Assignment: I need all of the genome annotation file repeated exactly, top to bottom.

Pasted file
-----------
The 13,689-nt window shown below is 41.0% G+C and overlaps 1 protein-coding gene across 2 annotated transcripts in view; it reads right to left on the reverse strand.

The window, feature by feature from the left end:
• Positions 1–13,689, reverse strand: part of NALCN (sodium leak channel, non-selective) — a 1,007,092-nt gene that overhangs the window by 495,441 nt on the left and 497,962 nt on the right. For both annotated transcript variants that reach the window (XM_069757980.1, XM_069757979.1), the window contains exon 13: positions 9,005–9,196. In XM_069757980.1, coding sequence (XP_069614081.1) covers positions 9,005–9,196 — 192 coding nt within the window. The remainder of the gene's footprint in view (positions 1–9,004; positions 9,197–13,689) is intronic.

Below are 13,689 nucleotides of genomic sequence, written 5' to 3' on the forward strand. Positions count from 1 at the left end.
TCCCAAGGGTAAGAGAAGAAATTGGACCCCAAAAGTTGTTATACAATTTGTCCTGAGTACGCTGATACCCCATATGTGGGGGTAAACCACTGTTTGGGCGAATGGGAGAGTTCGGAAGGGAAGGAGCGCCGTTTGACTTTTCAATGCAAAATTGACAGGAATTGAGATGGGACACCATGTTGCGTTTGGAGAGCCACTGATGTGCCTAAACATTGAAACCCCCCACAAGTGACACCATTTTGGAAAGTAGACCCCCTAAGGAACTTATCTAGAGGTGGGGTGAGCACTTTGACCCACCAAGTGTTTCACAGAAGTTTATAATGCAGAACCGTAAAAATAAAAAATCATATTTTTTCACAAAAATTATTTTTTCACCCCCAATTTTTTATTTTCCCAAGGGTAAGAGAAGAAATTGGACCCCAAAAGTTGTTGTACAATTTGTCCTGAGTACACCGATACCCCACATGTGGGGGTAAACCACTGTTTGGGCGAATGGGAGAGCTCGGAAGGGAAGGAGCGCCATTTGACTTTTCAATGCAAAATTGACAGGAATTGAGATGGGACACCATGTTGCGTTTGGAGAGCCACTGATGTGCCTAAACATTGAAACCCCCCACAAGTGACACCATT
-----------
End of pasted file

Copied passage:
The 13,689-nt window shown below is 41.0% G+C and overlaps 1 protein-coding gene across 2 annotated transcripts in view; it reads right to left on the reverse strand.

The window, feature by feature from the left end:
• Positions 1–13,689, reverse strand: part of NALCN (sodium leak channel, non-selective) — a 1,007,092-nt gene that overhangs the window by 495,441 nt on the left and 497,962 nt on the right. For both annotated transcript variants that reach the window (XM_069757980.1, XM_069757979.1), the window contains exon 13: positions 9,005–9,196. In XM_069757980.1, coding sequence (XP_069614081.1) covers positions 9,005–9,196 — 192 coding nt within the window. The remainder of the gene's footprint in view (positions 1–9,004; positions 9,197–13,689) is intronic.

Below are 13,689 nucleotides of genomic sequence, written 5' to 3' on the forward strand. Positions count from 1 at the left end.
TCCCAAGGGTAAGAGAAGAAATTGGACCCCAAAAGTTGTTATACAATTTGTCCTGAGTACGCTGATACCCCATATGTGGGGGTAAACCACTGTTTGGGCGAATGGGAGAGTTCGGAAGGGAAGGAGCGCCGTTTGACTTTTCAATGCAAAATTGACAGGAATTGAGATGGGACACCATGTTGCGTTTGGAGAGCCACTGATGTGCCTAAACATTGAAACCCCCCACAAGTGACACCATTTTGGAAAGTAGACCCCCTAAGGAACTTATCTAGAGGTGGGGTGAGCACTTTGACCCACCAAGTGTTTCACAGAAGTTTATAATGCAGAACCGTAAAAATAAAAAATCATATTTTTTCACAAAAATTATTTTTTCACCCCCAATTTTTTATTTTCCCAAGGGTAAGAGAAGAAATTGGACCCCAAAAGTTGTTGTACAATTTGTCCTGAGTACACCGATACCCCACATGTGGGGGTAAACCACTGTTTGGGCGAATGGGAGAGCTCGGAAGGGAAGGAGCGCCATTTGACTTTTCAATGCAAAATTGACAGGAATTGAGATGGGACACCATGTTGCGTTTGGAGAGCCACTGATGTGCCTAAACATTGAAACCCCCCACAAGTGACACCATT